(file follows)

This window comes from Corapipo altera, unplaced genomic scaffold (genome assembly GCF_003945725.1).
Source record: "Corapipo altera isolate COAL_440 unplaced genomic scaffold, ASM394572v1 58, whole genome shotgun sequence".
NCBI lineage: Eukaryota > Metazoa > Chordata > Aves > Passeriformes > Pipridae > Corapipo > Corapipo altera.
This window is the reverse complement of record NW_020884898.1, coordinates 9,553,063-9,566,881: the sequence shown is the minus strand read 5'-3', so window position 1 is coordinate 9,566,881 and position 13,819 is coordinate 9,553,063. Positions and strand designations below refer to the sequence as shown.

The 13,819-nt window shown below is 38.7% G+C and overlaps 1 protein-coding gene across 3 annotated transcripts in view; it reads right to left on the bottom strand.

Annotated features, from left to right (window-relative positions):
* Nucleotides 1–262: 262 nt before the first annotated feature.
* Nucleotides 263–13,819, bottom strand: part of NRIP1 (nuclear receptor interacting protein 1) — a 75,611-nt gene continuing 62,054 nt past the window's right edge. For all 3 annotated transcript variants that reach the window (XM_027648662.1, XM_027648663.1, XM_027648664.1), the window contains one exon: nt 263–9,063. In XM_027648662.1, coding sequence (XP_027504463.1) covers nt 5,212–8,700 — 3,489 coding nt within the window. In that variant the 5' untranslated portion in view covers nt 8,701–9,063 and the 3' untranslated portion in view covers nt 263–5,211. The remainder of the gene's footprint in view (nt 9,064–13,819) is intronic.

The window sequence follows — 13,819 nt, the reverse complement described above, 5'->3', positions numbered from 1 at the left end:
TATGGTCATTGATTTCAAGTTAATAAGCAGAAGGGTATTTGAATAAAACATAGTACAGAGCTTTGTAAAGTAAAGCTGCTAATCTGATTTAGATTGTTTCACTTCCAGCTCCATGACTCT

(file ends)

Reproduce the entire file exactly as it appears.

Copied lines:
This window comes from Corapipo altera, unplaced genomic scaffold (genome assembly GCF_003945725.1).
Source record: "Corapipo altera isolate COAL_440 unplaced genomic scaffold, ASM394572v1 58, whole genome shotgun sequence".
NCBI lineage: Eukaryota > Metazoa > Chordata > Aves > Passeriformes > Pipridae > Corapipo > Corapipo altera.
This window is the reverse complement of record NW_020884898.1, coordinates 9,553,063-9,566,881: the sequence shown is the minus strand read 5'-3', so window position 1 is coordinate 9,566,881 and position 13,819 is coordinate 9,553,063. Positions and strand designations below refer to the sequence as shown.

The 13,819-nt window shown below is 38.7% G+C and overlaps 1 protein-coding gene across 3 annotated transcripts in view; it reads right to left on the bottom strand.

Annotated features, from left to right (window-relative positions):
* Nucleotides 1–262: 262 nt before the first annotated feature.
* Nucleotides 263–13,819, bottom strand: part of NRIP1 (nuclear receptor interacting protein 1) — a 75,611-nt gene continuing 62,054 nt past the window's right edge. For all 3 annotated transcript variants that reach the window (XM_027648662.1, XM_027648663.1, XM_027648664.1), the window contains one exon: nt 263–9,063. In XM_027648662.1, coding sequence (XP_027504463.1) covers nt 5,212–8,700 — 3,489 coding nt within the window. In that variant the 5' untranslated portion in view covers nt 8,701–9,063 and the 3' untranslated portion in view covers nt 263–5,211. The remainder of the gene's footprint in view (nt 9,064–13,819) is intronic.

The window sequence follows — 13,819 nt, the reverse complement described above, 5'->3', positions numbered from 1 at the left end:
TATGGTCATTGATTTCAAGTTAATAAGCAGAAGGGTATTTGAATAAAACATAGTACAGAGCTTTGTAAAGTAAAGCTGCTAATCTGATTTAGATTGTTTCACTTCCAGCTCCATGACTCT